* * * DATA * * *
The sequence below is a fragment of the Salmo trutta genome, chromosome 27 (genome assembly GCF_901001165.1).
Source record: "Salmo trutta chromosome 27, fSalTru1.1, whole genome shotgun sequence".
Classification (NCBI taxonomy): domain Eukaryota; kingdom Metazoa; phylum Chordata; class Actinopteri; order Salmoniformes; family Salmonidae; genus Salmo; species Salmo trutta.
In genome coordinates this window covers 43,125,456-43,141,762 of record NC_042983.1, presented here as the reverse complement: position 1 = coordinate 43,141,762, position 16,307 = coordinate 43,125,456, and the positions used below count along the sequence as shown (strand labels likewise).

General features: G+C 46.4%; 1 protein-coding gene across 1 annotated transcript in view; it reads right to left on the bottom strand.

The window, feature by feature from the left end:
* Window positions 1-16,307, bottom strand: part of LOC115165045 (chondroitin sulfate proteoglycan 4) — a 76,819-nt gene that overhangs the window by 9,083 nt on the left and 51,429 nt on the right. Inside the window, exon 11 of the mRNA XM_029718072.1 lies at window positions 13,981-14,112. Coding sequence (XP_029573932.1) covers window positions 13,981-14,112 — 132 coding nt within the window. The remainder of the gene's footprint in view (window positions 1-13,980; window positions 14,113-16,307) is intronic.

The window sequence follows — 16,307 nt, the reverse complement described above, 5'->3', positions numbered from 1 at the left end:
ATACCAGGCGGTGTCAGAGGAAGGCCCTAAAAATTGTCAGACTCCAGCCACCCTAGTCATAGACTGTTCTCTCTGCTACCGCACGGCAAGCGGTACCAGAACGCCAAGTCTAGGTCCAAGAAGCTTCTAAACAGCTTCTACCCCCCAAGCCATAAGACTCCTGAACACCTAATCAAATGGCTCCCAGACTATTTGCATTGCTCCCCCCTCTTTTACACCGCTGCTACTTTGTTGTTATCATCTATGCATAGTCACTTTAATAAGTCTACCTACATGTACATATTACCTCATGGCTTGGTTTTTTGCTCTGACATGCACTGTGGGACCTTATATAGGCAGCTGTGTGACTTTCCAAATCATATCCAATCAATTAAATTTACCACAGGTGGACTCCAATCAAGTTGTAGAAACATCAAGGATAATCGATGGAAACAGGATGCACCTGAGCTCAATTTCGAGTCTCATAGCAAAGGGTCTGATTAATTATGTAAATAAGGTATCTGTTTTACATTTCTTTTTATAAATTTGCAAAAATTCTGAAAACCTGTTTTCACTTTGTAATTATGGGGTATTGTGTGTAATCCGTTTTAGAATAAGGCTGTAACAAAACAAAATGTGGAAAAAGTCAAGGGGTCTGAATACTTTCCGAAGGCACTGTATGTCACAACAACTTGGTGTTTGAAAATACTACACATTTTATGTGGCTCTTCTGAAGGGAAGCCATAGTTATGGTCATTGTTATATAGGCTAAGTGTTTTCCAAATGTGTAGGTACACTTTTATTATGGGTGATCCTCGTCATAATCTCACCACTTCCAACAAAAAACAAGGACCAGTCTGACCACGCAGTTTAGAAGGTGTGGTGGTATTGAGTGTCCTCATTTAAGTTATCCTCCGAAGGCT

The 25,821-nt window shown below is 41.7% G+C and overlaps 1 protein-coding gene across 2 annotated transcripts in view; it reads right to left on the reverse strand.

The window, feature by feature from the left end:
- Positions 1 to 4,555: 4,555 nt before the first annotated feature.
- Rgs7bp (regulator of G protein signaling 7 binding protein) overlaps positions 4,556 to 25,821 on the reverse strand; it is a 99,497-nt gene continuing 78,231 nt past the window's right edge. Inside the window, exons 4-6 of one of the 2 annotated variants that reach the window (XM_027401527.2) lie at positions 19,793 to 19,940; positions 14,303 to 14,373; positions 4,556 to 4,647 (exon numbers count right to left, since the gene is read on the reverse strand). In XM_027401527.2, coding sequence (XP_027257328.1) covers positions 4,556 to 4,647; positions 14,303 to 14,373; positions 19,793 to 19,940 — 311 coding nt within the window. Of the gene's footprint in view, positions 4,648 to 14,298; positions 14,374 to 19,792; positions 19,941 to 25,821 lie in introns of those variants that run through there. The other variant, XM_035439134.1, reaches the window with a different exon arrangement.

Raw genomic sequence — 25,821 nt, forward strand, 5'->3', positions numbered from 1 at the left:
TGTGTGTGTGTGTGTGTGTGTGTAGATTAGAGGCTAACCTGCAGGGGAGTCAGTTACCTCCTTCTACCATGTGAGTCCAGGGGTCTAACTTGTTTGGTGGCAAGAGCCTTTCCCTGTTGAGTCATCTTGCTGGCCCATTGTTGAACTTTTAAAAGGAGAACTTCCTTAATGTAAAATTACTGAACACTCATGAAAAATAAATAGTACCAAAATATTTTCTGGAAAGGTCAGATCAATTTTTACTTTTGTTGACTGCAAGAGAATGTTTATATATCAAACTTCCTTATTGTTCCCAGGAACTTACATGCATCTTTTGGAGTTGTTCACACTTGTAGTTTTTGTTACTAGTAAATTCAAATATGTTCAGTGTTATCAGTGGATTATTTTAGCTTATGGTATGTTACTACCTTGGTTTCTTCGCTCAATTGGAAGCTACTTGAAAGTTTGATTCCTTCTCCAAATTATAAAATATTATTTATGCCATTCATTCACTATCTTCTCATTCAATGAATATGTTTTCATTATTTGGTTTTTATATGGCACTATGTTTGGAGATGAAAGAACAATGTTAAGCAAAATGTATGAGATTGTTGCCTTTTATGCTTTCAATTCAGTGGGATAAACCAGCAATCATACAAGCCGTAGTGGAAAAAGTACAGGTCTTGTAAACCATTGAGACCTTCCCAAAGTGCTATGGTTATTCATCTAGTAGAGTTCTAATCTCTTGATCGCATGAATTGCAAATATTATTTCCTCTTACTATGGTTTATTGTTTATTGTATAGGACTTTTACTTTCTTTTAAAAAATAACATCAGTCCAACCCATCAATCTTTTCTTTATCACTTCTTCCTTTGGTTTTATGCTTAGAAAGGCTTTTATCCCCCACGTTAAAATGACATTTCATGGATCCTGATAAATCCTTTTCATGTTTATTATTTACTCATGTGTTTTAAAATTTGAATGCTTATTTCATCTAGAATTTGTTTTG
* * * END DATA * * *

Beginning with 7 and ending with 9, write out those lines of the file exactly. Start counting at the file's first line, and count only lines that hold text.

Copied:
* Window positions 1-16,307, bottom strand: part of LOC115165045 (chondroitin sulfate proteoglycan 4) — a 76,819-nt gene that overhangs the window by 9,083 nt on the left and 51,429 nt on the right. Inside the window, exon 11 of the mRNA XM_029718072.1 lies at window positions 13,981-14,112. Coding sequence (XP_029573932.1) covers window positions 13,981-14,112 — 132 coding nt within the window. The remainder of the gene's footprint in view (window positions 1-13,980; window positions 14,113-16,307) is intronic.

The window sequence follows — 16,307 nt, the reverse complement described above, 5'->3', positions numbered from 1 at the left end:
ATACCAGGCGGTGTCAGAGGAAGGCCCTAAAAATTGTCAGACTCCAGCCACCCTAGTCATAGACTGTTCTCTCTGCTACCGCACGGCAAGCGGTACCAGAACGCCAAGTCTAGGTCCAAGAAGCTTCTAAACAGCTTCTACCCCCCAAGCCATAAGACTCCTGAACACCTAATCAAATGGCTCCCAGACTATTTGCATTGCTCCCCCCTCTTTTACACCGCTGCTACTTTGTTGTTATCATCTATGCATAGTCACTTTAATAAGTCTACCTACATGTACATATTACCTCATGGCTTGGTTTTTTGCTCTGACATGCACTGTGGGACCTTATATAGGCAGCTGTGTGACTTTCCAAATCATATCCAATCAATTAAATTTACCACAGGTGGACTCCAATCAAGTTGTAGAAACATCAAGGATAATCGATGGAAACAGGATGCACCTGAGCTCAATTTCGAGTCTCATAGCAAAGGGTCTGATTAATTATGTAAATAAGGTATCTGTTTTACATTTCTTTTTATAAATTTGCAAAAATTCTGAAAACCTGTTTTCACTTTGTAATTATGGGGTATTGTGTGTAATCCGTTTTAGAATAAGGCTGTAACAAAACAAAATGTGGAAAAAGTCAAGGGGTCTGAATACTTTCCGAAGGCACTGTATGTCACAACAACTTGGTGTTTGAAAATACTACACATTTTATGTGGCTCTTCTGAAGGGAAGCCATAGTTATGGTCATTGTTATATAGGCTAAGTGTTTTCCAAATGTGTAGGTACACTTTTATTATGGGTGATCCTCGTCATAATCTCACCACTTCCAACAAAAAACAAGGACCAGTCTGACCACGCAGTTTAGAAGGTGTGGTGGTATTGAGTGTCCTCATTTAAGTTATCCTCCGAAGGCT